Manchester City are the chameleon team who are always one step ahead

Manchester City may be the ultimate chameleon club.

Jurgen Klopp put it well after his Liverpool side were knocked out in the last 16 of the Carabao Cup by City just before Christmas.

“We are all familiar with the City,” he said. “Different ideas for different games and you have to use them constantly during the game. You never know exactly what’s going to happen.”

But while opposition managers are trying to find solutions to facing City – either by learning what has happened before or according to what is happening in front of their eyes – Guardiola and his staff have also been busy finding answers to the problems they have encountered. .

City’s possession game has been sorely tested in the past few weeks, first at Elland Road and then at Stamford Bridge. Leeds United’s approach with a narrow 4-3-3 out of possession made it difficult for City to get into their No 10s – Kevin De Bruyne and Ilkay Gundogan – in their 3-2-4-1 formation when they had the ball.

The thing about City, however, is that even if you stop them in one level, they can beat you in others. City’s threat level in possession level did not stop City’s train on the conversions, and Leeds were only able to score once in the first half – unsurprisingly, from a conversion.

Then at Stamford Bridge, Graham Potter used the same technique without the ball to nullify City for the first half. In the second, however, Guardiola adjusted and City were the better team after introducing Rico Lewis and keeping Rodri in midfield when they didn’t have the ball.

Lewis’s role in the double pivot of 3-2-4-1 is more daring than Bernardo Silva’s, and the young forward’s effort provides excess on the right. That, along with City’s continued pressing and counter-pressing in the second half, gave Guardiola’s side a major breakthrough after they dropped points against Everton.

Three days after Chelsea’s league games, they faced each other in the third round of the FA Cup. Again, City started with the same shape when they had the ball – 3-2-4-1 with Sergio Gomez moving inside to partner Rodri in two pivots.

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Chelsea continued with a narrow 4-3-3 when they didn’t have the ball, with Mason Mount and Hakim Ziyech marking City’s double in the front three.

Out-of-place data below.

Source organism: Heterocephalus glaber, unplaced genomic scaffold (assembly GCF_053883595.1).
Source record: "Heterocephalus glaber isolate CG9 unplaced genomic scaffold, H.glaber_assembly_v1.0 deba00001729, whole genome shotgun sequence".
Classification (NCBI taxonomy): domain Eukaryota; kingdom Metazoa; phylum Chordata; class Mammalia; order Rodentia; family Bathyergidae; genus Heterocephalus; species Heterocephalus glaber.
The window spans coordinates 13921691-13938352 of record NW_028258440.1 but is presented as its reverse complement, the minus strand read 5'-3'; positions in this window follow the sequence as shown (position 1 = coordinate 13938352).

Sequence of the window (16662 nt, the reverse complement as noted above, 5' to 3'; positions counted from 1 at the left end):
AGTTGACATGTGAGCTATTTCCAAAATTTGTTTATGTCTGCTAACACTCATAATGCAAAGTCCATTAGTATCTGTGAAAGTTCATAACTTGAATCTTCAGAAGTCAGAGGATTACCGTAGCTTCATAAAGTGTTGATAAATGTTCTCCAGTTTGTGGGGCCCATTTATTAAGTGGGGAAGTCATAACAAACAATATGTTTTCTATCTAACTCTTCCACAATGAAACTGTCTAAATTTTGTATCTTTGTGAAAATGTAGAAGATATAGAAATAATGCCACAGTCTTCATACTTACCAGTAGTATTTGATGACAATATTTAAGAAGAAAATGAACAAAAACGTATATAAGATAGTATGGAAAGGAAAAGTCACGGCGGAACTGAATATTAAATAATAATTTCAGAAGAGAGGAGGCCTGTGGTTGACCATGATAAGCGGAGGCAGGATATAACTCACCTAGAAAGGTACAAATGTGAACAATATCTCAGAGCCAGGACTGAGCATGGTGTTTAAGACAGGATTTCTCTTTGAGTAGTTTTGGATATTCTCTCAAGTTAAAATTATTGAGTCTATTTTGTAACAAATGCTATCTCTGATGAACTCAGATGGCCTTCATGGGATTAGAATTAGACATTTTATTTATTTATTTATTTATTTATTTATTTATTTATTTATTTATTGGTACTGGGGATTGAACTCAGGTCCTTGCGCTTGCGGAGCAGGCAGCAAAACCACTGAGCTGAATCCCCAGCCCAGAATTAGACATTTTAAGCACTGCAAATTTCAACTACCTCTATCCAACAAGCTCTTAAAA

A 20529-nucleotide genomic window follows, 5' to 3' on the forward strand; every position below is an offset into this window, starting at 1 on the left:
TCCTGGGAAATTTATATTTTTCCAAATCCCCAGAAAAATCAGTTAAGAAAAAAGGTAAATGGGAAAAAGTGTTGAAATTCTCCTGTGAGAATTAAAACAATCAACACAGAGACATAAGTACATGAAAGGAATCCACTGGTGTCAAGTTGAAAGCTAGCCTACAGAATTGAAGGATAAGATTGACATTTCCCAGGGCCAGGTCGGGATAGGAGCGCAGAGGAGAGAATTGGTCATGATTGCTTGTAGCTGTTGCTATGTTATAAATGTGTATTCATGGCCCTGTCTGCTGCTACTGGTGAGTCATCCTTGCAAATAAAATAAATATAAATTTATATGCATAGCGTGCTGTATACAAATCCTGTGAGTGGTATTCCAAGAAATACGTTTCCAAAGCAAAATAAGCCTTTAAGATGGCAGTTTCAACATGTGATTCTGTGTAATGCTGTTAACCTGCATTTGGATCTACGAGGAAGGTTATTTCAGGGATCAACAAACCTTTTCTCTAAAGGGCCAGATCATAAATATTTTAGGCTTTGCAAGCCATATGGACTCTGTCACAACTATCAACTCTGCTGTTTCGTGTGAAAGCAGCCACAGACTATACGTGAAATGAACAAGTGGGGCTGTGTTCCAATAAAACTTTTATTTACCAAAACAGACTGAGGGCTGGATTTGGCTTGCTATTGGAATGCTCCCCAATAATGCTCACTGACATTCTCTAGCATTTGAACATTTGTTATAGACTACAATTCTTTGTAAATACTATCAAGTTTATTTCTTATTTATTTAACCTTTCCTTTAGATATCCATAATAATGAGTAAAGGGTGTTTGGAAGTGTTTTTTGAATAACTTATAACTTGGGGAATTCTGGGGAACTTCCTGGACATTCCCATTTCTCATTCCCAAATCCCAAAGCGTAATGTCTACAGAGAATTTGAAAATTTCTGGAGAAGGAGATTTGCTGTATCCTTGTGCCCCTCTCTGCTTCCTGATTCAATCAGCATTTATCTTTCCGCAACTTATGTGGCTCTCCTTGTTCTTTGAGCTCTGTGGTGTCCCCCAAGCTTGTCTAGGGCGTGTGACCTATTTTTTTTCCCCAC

This time, the City is prepared. After eight minutes, they changed their shape in possession, dropping Bernardo alongside Rodri and stretching the game with Gomez and Kyle Walker operating as full backs. They move from 3-2-4-1 to 4-2-4/4-2-3-1 when they are in possession.

This is the best solution against Chelsea’s narrow 4-3-3 – Mount and Ziyech are still marking City’s two senior players, leaving space wide for City’s full backs. They had time on the ball because Chelsea’s three midfielders couldn’t afford to stretch for fear of City playing through them.

Thus, City managed to switch the game from one side to the other with the full backs under pressure to make the next move. Here, Aymeric Laporte plays the ball to Walker on the right and you can see Mateo Kovacic’s first position…

…which allows Walker to get the ball comfortably under pressure.

Then, when City wanted to turn the ball over to the other team, it was the same scenario. In the following catch, Gomez was in acres of space because Conor Gallagher was in an infield position to maintain the compactness of Chelsea’s midfield three. So when Manuel Akanji runs diagonally…

… Gomez can comfortably control the ball with Gallagher still moving across the field to defend.

The wide positioning of Walker and Gomez proved troublesome for Chelsea on more than one occasion. In this instance, Gallagher stayed in his center position and ignored Gomez out wide…

… so when Cole Palmer (blue light) was headed into the space vacated by Bashir Humphreys – who stepped up to mark Phil Foden – Trevoh Chalobah was left in a two-two-one situation.